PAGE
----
Kotter’s change curve shows the importance of taking employees’ feelings into account when it comes to putting your project into practice. It outlines the different phases that are worked through during a change – from shock and denial through to the point at which the employees fully support the new approach.
It is not possible to make a general recommendation about choosing the appropriate method or suitable model. Instead, each company must itself decide what suits the framework conditions and structures, the planned process of change, the employees’ resistance to change and other relevant factors.
Nevertheless, no matter which bottom-up or top-down tools you decide upon, the following steps may help you to introduce change in a positive way:
- Make sure everybody involved has a clear understanding of what it’s all about, what’s being planned and what the changes mean in concrete terms for each individual.
- Define measurable success criteria for your change projects and use regular analysis in the form of reports to document progress made.
- Identify all stakeholders involved in the process of change and set out who should be included to what extent.
- Clarify the training measures that are needed to ensure you achieve your objectives.
- Appoint “change agents”. When new processes are being rolled out, change agents can provide valuable support. They act as role models and help engender a sense of positive momentum.
- When implementing the change, make sure those involved are provided with support in line with their needs.
- Think about suitable measures and incentives for breaking long-established routines so that the new ways of working quickly become a habit.
4. Communicate the change and the process being pursued
Creating transparency through communication is another important change management success factor. The upcoming process of change must be clear and relevant so that your employees understand what you want from them and why. However, managers also need to set the correct tone as this helps to elicit the emotional response you are hoping for.
Link the transformation project you are planning with your organization’s mission statement or vision. This helps your employees to understand how the change will impact positively on the big picture. At the same time, you will be providing all involved with a shared vision of the future that will both inspire your employees and create a sense of cohesion.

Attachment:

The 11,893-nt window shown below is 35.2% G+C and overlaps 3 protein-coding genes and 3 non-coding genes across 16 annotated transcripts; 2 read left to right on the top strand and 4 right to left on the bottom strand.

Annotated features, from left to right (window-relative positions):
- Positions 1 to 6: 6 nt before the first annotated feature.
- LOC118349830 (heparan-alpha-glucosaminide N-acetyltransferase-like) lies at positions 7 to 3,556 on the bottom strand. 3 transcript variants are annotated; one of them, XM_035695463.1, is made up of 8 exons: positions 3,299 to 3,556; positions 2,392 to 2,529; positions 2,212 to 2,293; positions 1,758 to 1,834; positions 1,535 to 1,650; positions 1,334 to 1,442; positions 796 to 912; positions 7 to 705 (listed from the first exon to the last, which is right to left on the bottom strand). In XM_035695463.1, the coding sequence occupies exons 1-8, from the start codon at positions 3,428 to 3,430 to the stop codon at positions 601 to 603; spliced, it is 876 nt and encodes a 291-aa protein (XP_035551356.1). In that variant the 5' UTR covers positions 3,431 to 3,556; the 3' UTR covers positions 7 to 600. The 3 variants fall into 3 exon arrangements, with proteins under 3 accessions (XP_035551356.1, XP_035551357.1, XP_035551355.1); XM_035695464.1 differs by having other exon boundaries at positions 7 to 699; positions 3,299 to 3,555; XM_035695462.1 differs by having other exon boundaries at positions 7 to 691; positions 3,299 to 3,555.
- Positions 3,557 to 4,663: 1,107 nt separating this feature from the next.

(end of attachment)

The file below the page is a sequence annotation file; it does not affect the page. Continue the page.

Tools and components that help with the implementation of processes relating to change management
Effective processes relating to change management are based on support activities and tools. This is the only way of providing employees and managers with both the support they need and the necessary resources for implementing the planned changes successfully in every phase of the project.
It is therefore best to use a mix of activities and tools for your change management projects, such as:
- Product or business roadmap
- Readiness assessments
- Tutorials and training content
- Forums for stakeholder feedback
- Management of resistance
- Ongoing optimization plan
- Digital adoption solution (DAS)
It is also important that you design the new processes to be as sustainable as possible, map these processes, and support your employees by providing them with a variety of contextualized learning content. By doing this, you can prevent your employees from being flooded with information and wasting too much time searching for the information that is relevant to them. You cut down on “digital friction” and guide your users through the process, step by step, to your end goal.
A digital adoption solution can play a key role when implementing change. When used correctly, it makes a contribution that is critical to success in every one of the four principles described. This is because it provides everybody involved in the transition with personal support in line with their needs in every phase of the project.
There’s no “one size fits all” in change management
When it comes to change management, there’s no magic formula and no perfect way of achieving your objectives. Every organization has to find its own best way – depending on its history, its corporate culture and the willingness of its managers and employees to embrace organizational change. What is crucial in all cases, however, is that you reduce initial resistance to a minimum by means of suitable methods, transparent communication and support for everybody involved in line with their needs After all, sustainable management of change processes will only succeed if you deal with skeptics by taking the wind out of their sails. You can do this by quickly creating a sense of achievement, as this will ensure that each individual can feel the benefits of far-reaching changes for themselves.